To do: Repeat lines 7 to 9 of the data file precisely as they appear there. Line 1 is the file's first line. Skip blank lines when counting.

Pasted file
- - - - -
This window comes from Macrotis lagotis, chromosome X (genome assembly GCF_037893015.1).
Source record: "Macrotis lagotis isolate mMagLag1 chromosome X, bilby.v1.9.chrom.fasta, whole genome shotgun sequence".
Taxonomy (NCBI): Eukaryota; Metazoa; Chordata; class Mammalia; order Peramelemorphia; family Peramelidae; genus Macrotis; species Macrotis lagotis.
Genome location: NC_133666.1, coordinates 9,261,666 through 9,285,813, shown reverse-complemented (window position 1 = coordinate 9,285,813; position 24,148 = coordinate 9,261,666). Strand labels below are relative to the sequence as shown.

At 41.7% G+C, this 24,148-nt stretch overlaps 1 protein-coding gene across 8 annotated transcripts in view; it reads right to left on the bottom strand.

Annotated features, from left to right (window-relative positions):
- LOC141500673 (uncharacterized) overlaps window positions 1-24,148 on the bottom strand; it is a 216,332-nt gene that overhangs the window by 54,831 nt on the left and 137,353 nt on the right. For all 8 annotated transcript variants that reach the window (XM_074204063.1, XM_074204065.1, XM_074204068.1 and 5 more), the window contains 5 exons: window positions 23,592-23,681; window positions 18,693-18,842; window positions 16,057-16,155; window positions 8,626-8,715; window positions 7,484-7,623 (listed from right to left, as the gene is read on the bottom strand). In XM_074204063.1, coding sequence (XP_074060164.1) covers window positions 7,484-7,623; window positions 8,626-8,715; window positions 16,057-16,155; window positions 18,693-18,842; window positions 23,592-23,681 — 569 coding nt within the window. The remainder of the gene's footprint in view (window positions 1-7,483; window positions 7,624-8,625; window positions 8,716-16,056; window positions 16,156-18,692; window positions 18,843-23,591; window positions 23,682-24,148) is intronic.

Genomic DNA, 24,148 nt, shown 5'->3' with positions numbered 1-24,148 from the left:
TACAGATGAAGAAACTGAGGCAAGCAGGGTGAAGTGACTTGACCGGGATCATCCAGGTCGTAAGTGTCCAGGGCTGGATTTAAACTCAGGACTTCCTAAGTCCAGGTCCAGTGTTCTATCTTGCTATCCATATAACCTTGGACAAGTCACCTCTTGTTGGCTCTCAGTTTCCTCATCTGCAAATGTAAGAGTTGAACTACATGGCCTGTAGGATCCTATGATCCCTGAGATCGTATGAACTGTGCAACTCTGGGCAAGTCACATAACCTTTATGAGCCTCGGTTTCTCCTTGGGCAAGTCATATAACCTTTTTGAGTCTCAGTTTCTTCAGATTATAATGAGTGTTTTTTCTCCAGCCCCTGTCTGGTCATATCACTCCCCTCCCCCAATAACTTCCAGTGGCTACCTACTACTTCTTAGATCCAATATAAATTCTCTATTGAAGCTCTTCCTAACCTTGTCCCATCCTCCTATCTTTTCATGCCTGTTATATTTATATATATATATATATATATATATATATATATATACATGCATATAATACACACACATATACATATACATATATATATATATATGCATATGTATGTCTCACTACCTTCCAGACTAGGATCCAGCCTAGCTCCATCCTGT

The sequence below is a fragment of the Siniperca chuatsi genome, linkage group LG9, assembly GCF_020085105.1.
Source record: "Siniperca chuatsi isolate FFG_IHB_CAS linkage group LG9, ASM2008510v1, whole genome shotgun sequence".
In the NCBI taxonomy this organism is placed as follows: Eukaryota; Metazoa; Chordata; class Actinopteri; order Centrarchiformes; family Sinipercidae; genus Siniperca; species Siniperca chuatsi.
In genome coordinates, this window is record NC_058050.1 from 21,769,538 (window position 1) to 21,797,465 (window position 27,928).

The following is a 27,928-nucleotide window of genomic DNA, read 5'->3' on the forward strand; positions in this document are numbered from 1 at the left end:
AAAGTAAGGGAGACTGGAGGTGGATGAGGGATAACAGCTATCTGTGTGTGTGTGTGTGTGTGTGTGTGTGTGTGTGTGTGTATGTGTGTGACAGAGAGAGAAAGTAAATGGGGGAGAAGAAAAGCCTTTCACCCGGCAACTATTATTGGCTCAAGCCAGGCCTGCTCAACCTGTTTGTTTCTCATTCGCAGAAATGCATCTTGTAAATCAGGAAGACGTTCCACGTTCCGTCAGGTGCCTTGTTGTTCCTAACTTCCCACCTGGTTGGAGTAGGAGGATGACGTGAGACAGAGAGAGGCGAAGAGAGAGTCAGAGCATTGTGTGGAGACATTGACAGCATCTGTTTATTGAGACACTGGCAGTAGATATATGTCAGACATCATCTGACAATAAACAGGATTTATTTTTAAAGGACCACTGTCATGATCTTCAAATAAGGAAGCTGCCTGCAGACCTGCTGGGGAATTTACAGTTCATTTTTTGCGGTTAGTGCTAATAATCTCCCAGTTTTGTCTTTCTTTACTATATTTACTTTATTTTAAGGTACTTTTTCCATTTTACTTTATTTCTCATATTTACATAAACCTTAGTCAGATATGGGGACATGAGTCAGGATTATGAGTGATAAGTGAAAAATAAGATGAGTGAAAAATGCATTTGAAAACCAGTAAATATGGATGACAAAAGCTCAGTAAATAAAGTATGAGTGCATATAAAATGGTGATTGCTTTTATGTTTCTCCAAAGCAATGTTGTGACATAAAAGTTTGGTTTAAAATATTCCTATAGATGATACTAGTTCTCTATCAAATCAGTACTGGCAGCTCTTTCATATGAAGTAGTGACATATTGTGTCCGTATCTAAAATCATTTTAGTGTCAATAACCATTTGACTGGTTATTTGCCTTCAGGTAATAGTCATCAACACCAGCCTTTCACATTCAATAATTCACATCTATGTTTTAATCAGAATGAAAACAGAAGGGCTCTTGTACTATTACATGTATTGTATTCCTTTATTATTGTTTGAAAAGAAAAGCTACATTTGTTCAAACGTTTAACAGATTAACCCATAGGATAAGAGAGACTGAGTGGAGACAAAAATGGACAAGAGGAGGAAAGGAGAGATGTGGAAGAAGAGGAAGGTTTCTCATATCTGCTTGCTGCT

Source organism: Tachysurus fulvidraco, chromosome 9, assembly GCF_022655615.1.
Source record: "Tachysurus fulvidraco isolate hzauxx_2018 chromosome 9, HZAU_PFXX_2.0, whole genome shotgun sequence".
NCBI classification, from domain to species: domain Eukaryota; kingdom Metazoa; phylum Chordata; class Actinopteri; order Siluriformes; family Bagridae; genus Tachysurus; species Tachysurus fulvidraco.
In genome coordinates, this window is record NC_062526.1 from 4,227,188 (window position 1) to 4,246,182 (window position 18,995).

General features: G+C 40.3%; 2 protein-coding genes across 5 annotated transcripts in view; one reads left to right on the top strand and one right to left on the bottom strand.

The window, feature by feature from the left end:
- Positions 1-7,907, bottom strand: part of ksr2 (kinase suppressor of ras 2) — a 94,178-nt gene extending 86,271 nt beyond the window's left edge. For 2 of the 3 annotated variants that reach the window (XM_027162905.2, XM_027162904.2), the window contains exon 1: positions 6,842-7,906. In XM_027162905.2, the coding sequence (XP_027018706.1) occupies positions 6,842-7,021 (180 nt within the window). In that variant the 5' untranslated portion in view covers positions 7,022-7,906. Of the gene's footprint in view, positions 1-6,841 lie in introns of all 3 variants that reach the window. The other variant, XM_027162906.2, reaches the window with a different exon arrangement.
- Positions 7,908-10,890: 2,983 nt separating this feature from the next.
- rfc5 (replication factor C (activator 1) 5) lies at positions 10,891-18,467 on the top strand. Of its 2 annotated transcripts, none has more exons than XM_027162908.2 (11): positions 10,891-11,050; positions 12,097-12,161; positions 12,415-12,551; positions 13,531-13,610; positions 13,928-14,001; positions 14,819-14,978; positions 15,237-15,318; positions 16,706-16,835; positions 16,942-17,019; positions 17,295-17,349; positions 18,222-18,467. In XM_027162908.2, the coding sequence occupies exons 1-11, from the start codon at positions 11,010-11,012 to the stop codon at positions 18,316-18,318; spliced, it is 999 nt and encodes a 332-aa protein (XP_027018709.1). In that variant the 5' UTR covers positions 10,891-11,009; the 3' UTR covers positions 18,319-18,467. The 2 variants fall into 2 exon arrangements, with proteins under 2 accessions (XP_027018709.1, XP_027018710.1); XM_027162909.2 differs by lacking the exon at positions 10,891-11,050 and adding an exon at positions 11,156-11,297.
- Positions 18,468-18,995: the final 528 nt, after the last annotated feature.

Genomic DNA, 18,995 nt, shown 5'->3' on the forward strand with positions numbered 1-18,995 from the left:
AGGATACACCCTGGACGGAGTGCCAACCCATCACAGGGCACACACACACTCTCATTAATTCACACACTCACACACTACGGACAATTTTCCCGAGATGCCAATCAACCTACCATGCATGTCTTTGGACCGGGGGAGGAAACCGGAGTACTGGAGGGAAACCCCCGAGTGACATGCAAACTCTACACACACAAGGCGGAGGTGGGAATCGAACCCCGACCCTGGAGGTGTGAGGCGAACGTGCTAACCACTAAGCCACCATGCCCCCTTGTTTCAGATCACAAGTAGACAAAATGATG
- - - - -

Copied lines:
- LOC141500673 (uncharacterized) overlaps window positions 1-24,148 on the bottom strand; it is a 216,332-nt gene that overhangs the window by 54,831 nt on the left and 137,353 nt on the right. For all 8 annotated transcript variants that reach the window (XM_074204063.1, XM_074204065.1, XM_074204068.1 and 5 more), the window contains 5 exons: window positions 23,592-23,681; window positions 18,693-18,842; window positions 16,057-16,155; window positions 8,626-8,715; window positions 7,484-7,623 (listed from right to left, as the gene is read on the bottom strand). In XM_074204063.1, coding sequence (XP_074060164.1) covers window positions 7,484-7,623; window positions 8,626-8,715; window positions 16,057-16,155; window positions 18,693-18,842; window positions 23,592-23,681 — 569 coding nt within the window. The remainder of the gene's footprint in view (window positions 1-7,483; window positions 7,624-8,625; window positions 8,716-16,056; window positions 16,156-18,692; window positions 18,843-23,591; window positions 23,682-24,148) is intronic.

Genomic DNA, 24,148 nt, shown 5'->3' with positions numbered 1-24,148 from the left:
TACAGATGAAGAAACTGAGGCAAGCAGGGTGAAGTGACTTGACCGGGATCATCCAGGTCGTAAGTGTCCAGGGCTGGATTTAAACTCAGGACTTCCTAAGTCCAGGTCCAGTGTTCTATCTTGCTATCCATATAACCTTGGACAAGTCACCTCTTGTTGGCTCTCAGTTTCCTCATCTGCAAATGTAAGAGTTGAACTACATGGCCTGTAGGATCCTATGATCCCTGAGATCGTATGAACTGTGCAACTCTGGGCAAGTCACATAACCTTTATGAGCCTCGGTTTCTCCTTGGGCAAGTCATATAACCTTTTTGAGTCTCAGTTTCTTCAGATTATAATGAGTGTTTTTTCTCCAGCCCCTGTCTGGTCATATCACTCCCCTCCCCCAATAACTTCCAGTGGCTACCTACTACTTCTTAGATCCAATATAAATTCTCTATTGAAGCTCTTCCTAACCTTGTCCCATCCTCCTATCTTTTCATGCCTGTTATATTTATATATATATATATATATATATATATATATATATACATGCATATAATACACACACATATACATATACATATATATATATATATGCATATGTATGTCTCACTACCTTCCAGACTAGGATCCAGCCTAGCTCCATCCTGT